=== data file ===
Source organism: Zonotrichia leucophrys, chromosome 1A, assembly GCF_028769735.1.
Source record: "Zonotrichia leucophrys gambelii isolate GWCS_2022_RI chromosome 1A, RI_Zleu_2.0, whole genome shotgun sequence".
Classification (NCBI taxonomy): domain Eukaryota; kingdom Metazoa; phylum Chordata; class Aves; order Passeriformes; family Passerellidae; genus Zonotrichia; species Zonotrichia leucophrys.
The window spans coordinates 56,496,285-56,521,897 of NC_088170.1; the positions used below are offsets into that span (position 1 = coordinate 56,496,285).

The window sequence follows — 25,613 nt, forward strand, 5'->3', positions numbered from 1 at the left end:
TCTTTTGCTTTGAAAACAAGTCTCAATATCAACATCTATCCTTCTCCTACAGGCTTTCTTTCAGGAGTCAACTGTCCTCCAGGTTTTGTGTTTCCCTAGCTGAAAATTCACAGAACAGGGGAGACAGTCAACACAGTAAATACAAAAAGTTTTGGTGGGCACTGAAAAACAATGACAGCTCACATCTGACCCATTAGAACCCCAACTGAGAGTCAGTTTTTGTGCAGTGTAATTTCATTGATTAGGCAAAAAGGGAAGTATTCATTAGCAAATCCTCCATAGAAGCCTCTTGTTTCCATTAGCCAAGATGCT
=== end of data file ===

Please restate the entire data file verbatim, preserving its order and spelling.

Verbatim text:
Source organism: Zonotrichia leucophrys, chromosome 1A, assembly GCF_028769735.1.
Source record: "Zonotrichia leucophrys gambelii isolate GWCS_2022_RI chromosome 1A, RI_Zleu_2.0, whole genome shotgun sequence".
Classification (NCBI taxonomy): domain Eukaryota; kingdom Metazoa; phylum Chordata; class Aves; order Passeriformes; family Passerellidae; genus Zonotrichia; species Zonotrichia leucophrys.
The window spans coordinates 56,496,285-56,521,897 of NC_088170.1; the positions used below are offsets into that span (position 1 = coordinate 56,496,285).

The window sequence follows — 25,613 nt, forward strand, 5'->3', positions numbered from 1 at the left end:
TCTTTTGCTTTGAAAACAAGTCTCAATATCAACATCTATCCTTCTCCTACAGGCTTTCTTTCAGGAGTCAACTGTCCTCCAGGTTTTGTGTTTCCCTAGCTGAAAATTCACAGAACAGGGGAGACAGTCAACACAGTAAATACAAAAAGTTTTGGTGGGCACTGAAAAACAATGACAGCTCACATCTGACCCATTAGAACCCCAACTGAGAGTCAGTTTTTGTGCAGTGTAATTTCATTGATTAGGCAAAAAGGGAAGTATTCATTAGCAAATCCTCCATAGAAGCCTCTTGTTTCCATTAGCCAAGATGCT